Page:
Like the rise of NASCAR over Formula One, professional wrestling over boxing, and “Jersey Shore” over “The Sopranos,” the return of men like Shaw seems to signal a shift in our appetites—a hunger for rougher, more outlandish thrills and ruder challenges. A modern strongman has to have explosive strength as well as raw power, Shaw told me, but most of all he has to be willing to lift almost anything, anywhere. “I’m a fan of functional strength,” he said. “If you’re the strongest man on the planet, you ought to be able to pick up a stone or flip a tire. Those Olympic lifters—how can you call someone the strongest man if he can’t walk over to a car and pick it up?”The writer of the article, Burkhard Bilger, tags along with Shaw as he competes in the Arnold Classic, and along the way, offers a fascinating look at the history of strength and conditioning in the United States. If you've ever watched the World's Strongest Man competitions on ESPN and wondered about the crazy-huge competitors, I think you'll find this article to be a fascinating read.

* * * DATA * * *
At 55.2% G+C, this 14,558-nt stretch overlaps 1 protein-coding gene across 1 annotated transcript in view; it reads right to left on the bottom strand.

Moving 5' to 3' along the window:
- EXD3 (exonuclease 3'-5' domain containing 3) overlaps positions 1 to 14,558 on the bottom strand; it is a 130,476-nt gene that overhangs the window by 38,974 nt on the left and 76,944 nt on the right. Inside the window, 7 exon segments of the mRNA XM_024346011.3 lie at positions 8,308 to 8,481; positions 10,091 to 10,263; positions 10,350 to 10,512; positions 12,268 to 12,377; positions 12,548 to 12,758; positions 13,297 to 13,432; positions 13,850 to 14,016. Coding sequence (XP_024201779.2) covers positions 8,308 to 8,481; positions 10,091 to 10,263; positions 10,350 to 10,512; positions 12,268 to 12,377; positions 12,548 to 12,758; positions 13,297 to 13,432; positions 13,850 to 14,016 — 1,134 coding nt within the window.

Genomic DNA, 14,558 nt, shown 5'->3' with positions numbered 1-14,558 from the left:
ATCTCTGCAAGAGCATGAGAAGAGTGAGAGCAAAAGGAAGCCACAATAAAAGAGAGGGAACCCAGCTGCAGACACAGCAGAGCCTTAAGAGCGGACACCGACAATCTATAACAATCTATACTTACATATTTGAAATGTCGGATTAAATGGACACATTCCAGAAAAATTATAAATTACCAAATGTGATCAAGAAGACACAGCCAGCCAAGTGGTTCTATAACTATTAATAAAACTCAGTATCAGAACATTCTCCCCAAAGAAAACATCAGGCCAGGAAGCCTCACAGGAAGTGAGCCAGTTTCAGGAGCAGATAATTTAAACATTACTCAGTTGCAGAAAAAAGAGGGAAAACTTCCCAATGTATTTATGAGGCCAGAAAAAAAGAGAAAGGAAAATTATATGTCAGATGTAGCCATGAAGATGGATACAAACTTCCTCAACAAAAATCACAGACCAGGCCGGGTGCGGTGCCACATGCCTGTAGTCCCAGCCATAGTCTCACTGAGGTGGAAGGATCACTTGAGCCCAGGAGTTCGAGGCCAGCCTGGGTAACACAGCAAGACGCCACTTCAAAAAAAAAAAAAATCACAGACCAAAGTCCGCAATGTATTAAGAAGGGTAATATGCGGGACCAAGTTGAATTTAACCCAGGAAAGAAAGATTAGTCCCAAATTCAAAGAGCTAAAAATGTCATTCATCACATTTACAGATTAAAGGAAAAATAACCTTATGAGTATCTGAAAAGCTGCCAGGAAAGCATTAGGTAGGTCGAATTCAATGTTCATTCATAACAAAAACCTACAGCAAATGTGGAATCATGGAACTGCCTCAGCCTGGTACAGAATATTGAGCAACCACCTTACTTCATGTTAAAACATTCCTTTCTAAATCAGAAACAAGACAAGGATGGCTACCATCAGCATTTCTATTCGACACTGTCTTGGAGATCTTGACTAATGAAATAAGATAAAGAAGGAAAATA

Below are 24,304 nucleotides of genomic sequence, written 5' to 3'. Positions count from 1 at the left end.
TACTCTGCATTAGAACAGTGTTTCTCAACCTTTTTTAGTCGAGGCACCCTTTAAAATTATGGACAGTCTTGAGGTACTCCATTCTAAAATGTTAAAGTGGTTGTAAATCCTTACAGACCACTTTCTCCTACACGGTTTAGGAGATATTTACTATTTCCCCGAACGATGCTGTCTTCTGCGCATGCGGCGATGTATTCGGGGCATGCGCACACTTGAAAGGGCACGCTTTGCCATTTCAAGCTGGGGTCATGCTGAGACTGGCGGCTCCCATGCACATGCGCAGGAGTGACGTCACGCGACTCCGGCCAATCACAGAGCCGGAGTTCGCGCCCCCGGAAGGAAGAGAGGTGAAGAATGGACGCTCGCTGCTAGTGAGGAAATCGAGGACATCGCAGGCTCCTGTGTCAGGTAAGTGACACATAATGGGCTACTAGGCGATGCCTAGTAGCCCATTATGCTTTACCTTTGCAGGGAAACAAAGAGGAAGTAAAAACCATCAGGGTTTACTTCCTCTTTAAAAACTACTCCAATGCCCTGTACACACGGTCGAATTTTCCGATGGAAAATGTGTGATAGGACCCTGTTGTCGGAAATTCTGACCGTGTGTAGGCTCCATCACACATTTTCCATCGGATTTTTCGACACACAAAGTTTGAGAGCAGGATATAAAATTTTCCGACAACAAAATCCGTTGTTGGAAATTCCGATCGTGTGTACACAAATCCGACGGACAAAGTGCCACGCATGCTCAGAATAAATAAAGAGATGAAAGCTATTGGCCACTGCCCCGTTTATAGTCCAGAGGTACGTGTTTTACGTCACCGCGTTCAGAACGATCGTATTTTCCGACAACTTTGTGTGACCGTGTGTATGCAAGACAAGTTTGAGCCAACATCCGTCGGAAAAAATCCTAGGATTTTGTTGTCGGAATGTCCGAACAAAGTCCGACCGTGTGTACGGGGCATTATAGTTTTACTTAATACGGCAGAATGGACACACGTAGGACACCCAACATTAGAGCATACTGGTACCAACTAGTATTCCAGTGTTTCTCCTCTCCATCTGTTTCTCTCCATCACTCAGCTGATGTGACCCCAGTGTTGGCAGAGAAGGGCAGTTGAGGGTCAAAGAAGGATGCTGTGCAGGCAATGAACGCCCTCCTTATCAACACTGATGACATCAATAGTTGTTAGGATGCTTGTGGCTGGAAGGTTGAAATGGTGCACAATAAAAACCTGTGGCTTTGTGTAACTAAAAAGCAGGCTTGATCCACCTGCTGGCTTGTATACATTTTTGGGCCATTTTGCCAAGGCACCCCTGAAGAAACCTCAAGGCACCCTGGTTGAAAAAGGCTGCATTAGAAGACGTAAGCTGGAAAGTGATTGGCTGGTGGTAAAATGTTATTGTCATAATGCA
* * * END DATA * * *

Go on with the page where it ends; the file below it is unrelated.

Friday, July 20, 2012
This week's issue of The New Yorker profiles Brian Shaw, a modern strongman billed as the "Strongest Man in the World."